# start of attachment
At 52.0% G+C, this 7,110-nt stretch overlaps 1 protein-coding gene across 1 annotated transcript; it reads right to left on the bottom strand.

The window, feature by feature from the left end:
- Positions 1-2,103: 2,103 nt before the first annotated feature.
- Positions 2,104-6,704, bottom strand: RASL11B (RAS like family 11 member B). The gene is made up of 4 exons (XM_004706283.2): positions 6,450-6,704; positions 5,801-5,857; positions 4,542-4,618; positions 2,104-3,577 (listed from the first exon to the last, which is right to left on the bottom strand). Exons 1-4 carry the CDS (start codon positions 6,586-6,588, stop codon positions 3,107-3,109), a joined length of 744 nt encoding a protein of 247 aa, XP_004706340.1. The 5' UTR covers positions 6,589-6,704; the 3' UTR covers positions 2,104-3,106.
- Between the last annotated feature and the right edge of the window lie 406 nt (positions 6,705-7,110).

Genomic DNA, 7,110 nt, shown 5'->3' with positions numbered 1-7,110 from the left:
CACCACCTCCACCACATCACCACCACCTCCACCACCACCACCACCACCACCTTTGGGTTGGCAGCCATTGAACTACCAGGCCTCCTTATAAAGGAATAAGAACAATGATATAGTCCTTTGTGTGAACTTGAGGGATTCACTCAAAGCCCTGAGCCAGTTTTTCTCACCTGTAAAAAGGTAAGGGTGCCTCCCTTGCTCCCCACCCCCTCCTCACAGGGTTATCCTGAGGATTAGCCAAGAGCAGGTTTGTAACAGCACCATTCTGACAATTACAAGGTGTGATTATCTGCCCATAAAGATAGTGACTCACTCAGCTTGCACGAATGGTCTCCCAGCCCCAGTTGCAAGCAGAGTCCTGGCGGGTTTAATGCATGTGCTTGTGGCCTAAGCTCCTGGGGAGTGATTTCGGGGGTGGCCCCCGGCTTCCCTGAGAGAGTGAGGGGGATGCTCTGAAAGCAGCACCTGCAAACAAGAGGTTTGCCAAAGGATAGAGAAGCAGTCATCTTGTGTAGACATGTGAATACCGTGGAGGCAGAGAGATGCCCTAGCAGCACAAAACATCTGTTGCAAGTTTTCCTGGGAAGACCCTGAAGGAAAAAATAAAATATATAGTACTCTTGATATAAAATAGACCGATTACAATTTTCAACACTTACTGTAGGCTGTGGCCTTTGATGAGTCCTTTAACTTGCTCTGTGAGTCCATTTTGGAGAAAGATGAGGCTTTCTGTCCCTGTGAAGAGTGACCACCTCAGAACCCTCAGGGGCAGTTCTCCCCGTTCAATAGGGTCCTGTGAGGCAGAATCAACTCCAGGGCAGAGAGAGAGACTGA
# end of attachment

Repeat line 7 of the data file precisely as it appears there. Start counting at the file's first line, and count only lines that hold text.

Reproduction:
CACCACCTCCACCACATCACCACCACCTCCACCACCACCACCACCACCACCTTTGGGTTGGCAGCCATTGAACTACCAGGCCTCCTTATAAAGGAATAAGAACAATGATATAGTCCTTTGTGTGAACTTGAGGGATTCACTCAAAGCCCTGAGCCAGTTTTTCTCACCTGTAAAAAGGTAAGGGTGCCTCCCTTGCTCCCCACCCCCTCCTCACAGGGTTATCCTGAGGATTAGCCAAGAGCAGGTTTGTAACAGCACCATTCTGACAATTACAAGGTGTGATTATCTGCCCATAAAGATAGTGACTCACTCAGCTTGCACGAATGGTCTCCCAGCCCCAGTTGCAAGCAGAGTCCTGGCGGGTTTAATGCATGTGCTTGTGGCCTAAGCTCCTGGGGAGTGATTTCGGGGGTGGCCCCCGGCTTCCCTGAGAGAGTGAGGGGGATGCTCTGAAAGCAGCACCTGCAAACAAGAGGTTTGCCAAAGGATAGAGAAGCAGTCATCTTGTGTAGACATGTGAATACCGTGGAGGCAGAGAGATGCCCTAGCAGCACAAAACATCTGTTGCAAGTTTTCCTGGGAAGACCCTGAAGGAAAAAATAAAATATATAGTACTCTTGATATAAAATAGACCGATTACAATTTTCAACACTTACTGTAGGCTGTGGCCTTTGATGAGTCCTTTAACTTGCTCTGTGAGTCCATTTTGGAGAAAGATGAGGCTTTCTGTCCCTGTGAAGAGTGACCACCTCAGAACCCTCAGGGGCAGTTCTCCCCGTTCAATAGGGTCCTGTGAGGCAGAATCAACTCCAGGGCAGAGAGAGAGACTGA